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  • Doug Sydnor

Architect’s Perspective: Robert Paul Schweikher: Bring a Freshness

In the mid-1980s, while viewing permanent architectural collection models at the Museum of Modern Art in New York City, I was surprised to encounter a contemporary custom home in Scottsdale: the 1948 Louis C. Upton Residence. The design seemed reminiscent of Frank Lloyd Wright’s organic approach to architecture, but was the work of Robert “Paul” Schweikher (of Schweikher and Elting), an architect I didn’t know at the time.

The Upton Residence was located at 353 East Camelback Road in downtown Scottsdale. This exceptional desert home was built on a 21-acre orange orchard by Scottsdale-based contractor George Ellis for $125,000. Ellis’s daughter, Janie, described visiting it during construction. They would drive below the Arizona Canal onto a curving roadway until, in an orchard clearing, the home unveiled itself.

Upton residence western exterior. (photo courtesy of William P. Bruder, Julius Shulman)

The Upton residence was a low-lying composition of concrete and stone walls later to be labeled “desert masonry" and complemented by an exposed redwood structure at canopies and a dramatic roof-top porch. Ellis had already constructed such walls as flood control devices in the Cattle Track neighborhood c.1936-37. These walls predate the use of them in c.1938-39 at Taliesin West and later used again by Ellis at the 1942 Rose Pauson residence designed by Wright.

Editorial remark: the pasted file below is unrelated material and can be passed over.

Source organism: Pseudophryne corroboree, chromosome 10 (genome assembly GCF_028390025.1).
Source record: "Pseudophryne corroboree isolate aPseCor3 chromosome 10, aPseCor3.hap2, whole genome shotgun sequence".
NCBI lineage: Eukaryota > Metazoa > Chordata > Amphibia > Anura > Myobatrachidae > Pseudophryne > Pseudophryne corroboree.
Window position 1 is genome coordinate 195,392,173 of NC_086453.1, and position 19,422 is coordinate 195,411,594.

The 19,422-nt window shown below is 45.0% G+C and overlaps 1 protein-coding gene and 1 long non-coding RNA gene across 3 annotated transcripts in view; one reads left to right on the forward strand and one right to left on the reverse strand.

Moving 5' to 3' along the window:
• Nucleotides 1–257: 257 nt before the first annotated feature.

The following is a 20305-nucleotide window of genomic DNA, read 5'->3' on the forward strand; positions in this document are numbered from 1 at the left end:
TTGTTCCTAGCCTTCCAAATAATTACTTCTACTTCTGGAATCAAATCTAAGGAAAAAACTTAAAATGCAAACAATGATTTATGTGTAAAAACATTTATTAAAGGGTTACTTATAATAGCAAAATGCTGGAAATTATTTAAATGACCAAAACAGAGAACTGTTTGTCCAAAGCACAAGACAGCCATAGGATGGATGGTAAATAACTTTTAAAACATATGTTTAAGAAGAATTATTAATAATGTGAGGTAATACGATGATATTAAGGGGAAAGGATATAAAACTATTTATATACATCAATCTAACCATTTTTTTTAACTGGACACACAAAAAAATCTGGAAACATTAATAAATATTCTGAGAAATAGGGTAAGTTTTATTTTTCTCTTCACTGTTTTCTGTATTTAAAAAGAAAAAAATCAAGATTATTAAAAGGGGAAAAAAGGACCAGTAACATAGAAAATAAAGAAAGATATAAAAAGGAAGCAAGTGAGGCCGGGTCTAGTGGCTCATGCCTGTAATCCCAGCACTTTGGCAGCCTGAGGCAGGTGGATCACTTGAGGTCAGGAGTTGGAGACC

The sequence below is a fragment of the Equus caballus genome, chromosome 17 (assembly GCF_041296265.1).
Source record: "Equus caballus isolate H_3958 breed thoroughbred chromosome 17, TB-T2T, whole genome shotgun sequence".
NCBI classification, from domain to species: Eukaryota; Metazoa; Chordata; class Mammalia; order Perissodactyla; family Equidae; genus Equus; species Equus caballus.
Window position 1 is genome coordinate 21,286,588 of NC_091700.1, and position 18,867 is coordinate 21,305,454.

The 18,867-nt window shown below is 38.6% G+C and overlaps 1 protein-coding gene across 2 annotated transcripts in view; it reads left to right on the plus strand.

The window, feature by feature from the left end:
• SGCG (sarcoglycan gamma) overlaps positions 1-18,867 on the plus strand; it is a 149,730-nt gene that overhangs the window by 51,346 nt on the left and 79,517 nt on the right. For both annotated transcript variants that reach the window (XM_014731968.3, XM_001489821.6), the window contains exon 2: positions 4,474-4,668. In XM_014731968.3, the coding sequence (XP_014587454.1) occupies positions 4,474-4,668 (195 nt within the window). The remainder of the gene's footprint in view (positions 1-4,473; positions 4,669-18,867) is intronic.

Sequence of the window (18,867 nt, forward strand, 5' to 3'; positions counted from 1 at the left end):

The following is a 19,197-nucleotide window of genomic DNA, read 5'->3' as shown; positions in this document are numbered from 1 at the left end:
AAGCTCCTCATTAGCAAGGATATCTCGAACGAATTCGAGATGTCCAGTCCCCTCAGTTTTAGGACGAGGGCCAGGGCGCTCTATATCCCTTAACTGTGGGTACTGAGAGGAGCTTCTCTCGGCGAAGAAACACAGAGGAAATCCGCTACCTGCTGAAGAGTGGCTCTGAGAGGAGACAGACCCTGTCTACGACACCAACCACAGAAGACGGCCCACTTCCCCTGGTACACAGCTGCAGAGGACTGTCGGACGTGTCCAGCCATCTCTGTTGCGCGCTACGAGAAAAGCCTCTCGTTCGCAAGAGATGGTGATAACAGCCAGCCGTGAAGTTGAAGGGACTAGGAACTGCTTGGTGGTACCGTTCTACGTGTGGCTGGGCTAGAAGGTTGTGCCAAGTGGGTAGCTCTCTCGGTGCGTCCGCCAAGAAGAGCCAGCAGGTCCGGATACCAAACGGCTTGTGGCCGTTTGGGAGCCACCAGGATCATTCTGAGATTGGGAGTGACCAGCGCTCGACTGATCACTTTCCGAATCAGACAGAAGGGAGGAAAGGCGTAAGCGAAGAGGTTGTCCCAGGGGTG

The floor plan reflects a series of outdoor patios that are a seamless spatial extension of the interior spaces, with more solid walls to the western exposure and more “public” side. Stone is utilized in the interior floors and patios to maintain a natural, textured material throughout the house. Schweikher believed that the fireplace is the heart of the home. "I've always been a countryman at heart. I like a naked fire." The composition is capped with a roof-top, screened-deck defined by redwood bents and large planters of flowers and herbs. The raised deck allowed sunset over the orchard. The design concept tests all of our sensibilities, including seeing, smelling, and hearing with patterns, textures, shadows, water, fire, flowers, and orange tree blossoms.

Upton residence roof deck (photo courtesy of William P. Bruder, Julius Shulman)

Schweikher acknowledges that the home was influenced by Wright’s organic approach to architecture and his use of natural materials. Louis Upton invited Wright and others to dinner, gave him a home tour, and asked him what he thought. Wright stated in his usual fashion, “Mr. Upton, you are lucky to have such a fine house by such a poor architect.”

This article originally appeared in the bimonthly Arizona Contractor & Community magazine, July/Aug 2020 issue, Vol. 9, No.4.


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